In contrast, the person eating lean proteins and fruits and vegetables is probably active, leaner, doesn’t smoke, doesn’t drink (or not to excess), etc. Their whole lifestyle is better because people who do certain things in their life usually do other related things.
It’s moronic to blame a single variable.
A good example of this was the whole thing about meat intake and colon cancer. You might have seen recent articles asking “Did we draw poor conclusions?” Yup.
As one paper states
We argue that claims about the health dangers of red meat are not only improbable in the light of our evolutionary history, they are far from being supported by robust scientific evidence.
First off idiots conflated all types of meats. So super fatty steak or processed deli meat was considered the same as lean chicken breast or tuna. You can get very lean cuts of red meat as well. And you can’t group them all as “meat”. Well you can but you’re an idiot if you do.
I’ve seen people literally synonymize meat with fat. As if you can’t find low- or non-fat dairy, lean red meat, skinless chicken breast, tuna or eat egg whites. And even when you point this out to them, they won’t budge. It’s baffling that people can be that dumb.
Intervention studies, real science where they take two groups and do a specific intervention shows that lean red meat is extremely healthy. It’s fatty charred meat with a background of an overall shitty diet and lifestyle that is the problem.
Honestly, the bigger the issue with colon cancer is more about the lack of fiber intake than the presence of meat. It’s simply that people who eat lots of fatty meat typically don’t eat lots of fruits and veg. And you can’t separate the two.
Please get that tattoo or at least internalize it before you start thinking ONE thing causes ONE other thing. It almost never does. Yes, falling out of a plane without a parachute is pretty predictive of death. But when you’re talking about diet and lifestyle….
Bias in Epidemiology
It’s interesting to read epidemiological studies. Because it seems that, more often than not, the conclusions reached tend to reflect the belief of the researchers. This happens in all sciences to one degree or another but the topic today is this.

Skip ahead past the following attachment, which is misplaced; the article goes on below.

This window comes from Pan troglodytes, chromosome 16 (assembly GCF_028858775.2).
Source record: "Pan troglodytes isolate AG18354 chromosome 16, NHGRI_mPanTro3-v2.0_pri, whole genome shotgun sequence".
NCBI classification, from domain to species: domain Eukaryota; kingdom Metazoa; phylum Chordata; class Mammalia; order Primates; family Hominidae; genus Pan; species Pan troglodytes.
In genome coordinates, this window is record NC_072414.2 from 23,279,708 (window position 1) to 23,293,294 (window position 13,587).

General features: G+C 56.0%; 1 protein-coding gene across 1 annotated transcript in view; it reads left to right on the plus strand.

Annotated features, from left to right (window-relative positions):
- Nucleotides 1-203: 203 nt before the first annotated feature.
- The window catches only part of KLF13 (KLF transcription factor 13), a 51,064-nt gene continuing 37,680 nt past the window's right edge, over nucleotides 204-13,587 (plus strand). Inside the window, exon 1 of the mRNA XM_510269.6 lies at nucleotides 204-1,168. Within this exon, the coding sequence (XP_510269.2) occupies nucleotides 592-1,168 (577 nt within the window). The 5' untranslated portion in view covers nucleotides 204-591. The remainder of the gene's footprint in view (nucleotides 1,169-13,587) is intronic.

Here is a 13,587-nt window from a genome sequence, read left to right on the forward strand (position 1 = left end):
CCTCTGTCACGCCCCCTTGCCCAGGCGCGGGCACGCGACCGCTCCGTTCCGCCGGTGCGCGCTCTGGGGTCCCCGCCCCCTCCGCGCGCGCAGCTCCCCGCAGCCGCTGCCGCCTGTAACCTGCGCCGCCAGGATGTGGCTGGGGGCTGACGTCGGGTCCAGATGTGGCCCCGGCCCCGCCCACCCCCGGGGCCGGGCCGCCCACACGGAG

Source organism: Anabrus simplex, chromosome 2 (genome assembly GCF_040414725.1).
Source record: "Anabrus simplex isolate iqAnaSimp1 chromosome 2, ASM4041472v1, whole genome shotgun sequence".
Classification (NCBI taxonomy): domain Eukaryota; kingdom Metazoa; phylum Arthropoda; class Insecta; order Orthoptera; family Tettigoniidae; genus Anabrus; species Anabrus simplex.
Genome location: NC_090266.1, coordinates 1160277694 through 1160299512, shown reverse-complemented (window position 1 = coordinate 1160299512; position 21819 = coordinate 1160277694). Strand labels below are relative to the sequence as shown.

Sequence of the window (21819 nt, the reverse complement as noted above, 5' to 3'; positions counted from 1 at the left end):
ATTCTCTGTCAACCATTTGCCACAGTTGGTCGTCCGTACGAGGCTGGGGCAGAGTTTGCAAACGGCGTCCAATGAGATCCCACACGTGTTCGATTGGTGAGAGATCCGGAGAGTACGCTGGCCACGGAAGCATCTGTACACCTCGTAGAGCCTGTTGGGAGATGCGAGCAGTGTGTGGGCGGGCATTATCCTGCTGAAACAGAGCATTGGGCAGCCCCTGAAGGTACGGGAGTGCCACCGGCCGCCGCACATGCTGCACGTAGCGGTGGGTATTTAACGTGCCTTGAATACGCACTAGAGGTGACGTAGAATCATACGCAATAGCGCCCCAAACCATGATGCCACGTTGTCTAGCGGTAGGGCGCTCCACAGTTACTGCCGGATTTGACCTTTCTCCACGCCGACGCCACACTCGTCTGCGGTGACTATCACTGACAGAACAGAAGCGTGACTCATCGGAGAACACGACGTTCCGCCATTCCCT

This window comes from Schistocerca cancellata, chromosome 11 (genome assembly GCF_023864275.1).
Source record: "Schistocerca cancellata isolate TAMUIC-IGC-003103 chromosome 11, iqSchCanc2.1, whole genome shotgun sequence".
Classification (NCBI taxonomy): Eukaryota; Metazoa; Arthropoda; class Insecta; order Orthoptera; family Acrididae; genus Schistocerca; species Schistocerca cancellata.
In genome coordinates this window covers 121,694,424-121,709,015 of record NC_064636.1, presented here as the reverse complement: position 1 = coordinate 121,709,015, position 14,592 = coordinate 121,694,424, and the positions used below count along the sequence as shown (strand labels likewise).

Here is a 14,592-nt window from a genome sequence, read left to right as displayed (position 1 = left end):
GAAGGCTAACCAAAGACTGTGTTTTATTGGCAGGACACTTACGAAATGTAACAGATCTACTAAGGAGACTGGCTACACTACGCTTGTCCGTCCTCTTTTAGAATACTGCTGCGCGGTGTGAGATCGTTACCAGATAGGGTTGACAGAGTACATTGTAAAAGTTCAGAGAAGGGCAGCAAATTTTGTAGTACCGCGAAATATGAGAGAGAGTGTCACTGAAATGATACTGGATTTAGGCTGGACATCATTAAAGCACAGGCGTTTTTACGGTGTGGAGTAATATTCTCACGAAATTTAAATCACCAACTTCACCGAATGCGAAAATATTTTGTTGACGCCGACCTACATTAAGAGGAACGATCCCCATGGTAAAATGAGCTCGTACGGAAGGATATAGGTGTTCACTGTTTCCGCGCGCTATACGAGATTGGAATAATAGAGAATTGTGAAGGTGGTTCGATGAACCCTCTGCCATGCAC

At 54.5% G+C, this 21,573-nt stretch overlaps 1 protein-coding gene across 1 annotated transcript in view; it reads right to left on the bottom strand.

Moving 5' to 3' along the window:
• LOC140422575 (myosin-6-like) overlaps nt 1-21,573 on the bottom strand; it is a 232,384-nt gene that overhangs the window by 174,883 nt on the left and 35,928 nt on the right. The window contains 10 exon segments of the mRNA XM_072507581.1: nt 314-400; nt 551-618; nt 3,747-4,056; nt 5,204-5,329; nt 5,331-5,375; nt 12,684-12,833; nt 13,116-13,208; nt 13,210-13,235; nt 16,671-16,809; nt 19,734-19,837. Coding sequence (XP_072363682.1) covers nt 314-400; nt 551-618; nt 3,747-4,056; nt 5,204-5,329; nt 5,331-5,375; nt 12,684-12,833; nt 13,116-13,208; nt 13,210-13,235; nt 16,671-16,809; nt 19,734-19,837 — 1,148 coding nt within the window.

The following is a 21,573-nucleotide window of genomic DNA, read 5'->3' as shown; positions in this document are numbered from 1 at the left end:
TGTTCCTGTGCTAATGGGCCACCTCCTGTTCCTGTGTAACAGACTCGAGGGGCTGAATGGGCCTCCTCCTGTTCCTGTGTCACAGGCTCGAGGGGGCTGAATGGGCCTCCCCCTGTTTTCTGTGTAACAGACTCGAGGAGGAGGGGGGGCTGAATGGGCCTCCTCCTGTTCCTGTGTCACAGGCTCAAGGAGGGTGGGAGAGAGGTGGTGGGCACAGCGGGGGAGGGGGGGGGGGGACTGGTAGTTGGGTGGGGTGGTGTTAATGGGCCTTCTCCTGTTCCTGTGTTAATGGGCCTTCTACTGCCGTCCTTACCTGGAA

The China Study is probably the best example I can think of. Done by a rather militant vegan/vegetarian, it purported to link dairy intake to cancer. It did this by looking at cancer rates and dietary intake in various provinces of China. It correlated everything with everything and drew the conclusions the researcher already believed: animal proteins are bad.
Adding to the hilarity, the researcher then tried to provide a mechanism for the cancer increased based on dairy impacting IGF-1 and IGF-1 in cancer prone rats. There was no direct link, just this attempt at algebraic inference.
Animal research is also generally crap relative to humans but that’s a different video.
And it was total bullshit. It left out contradictory data and basically just correlated everything with everything until it got the results it wanted. Denise Minger took the study apart in detail and I’ll point you to her piece if you’re interested.
And I’m not saying that pro-meat epidemiological studies are any less crap. I think it’s all crap and don’t pick and choose which to believe based on my own biases. I ignore it all. Epidemiology is crap.
That’s why we do intervention studies, actual science. Where you take two groups and split them and have one do one thing and the other another thing and see what happens. Because that’s actual science where you can determine things a little more clearly.
And invariably when you do that, the results often contradict the epidemiological stuff. Though it’s funny when nutritional ideologists will ignore intervention studies and only rely on observational ones when it should be exactly the opposite.
Epidemiology is Crap
And that’s why I think epidemiology is crap. First, it’s based on a shit method of determining food intake or lifestyle. Second, it assumes that not only is that recall accurate, which it isn’t, but doesn’t change over time. Third, it tries to separate out a single variable from the multi-factorial lifestyle issue. And then of course the real problem hits: clickbait news media over-reports it.
As Archer and Lavie put it in a letter to the National Academies referring specifically to epidemiology:
Nutrition is now a degenerating research paradigm in which scientifically illiterate methods, meaningless data, and consensus-driven censorship dominate the empirical landscape
And as Dr. Anthony Pearson put it in a blog on Medpage today
Rather than drastically cutting egg consumption, I propose that there be a drastic cut in the production of weak observational nutrition studies and a moratorium on inflammatory media coverage of meaningless nutritional studies.
Which are just very scientifically sounding ways of saying what I’ve been saying for years.
Epidemiology is crap.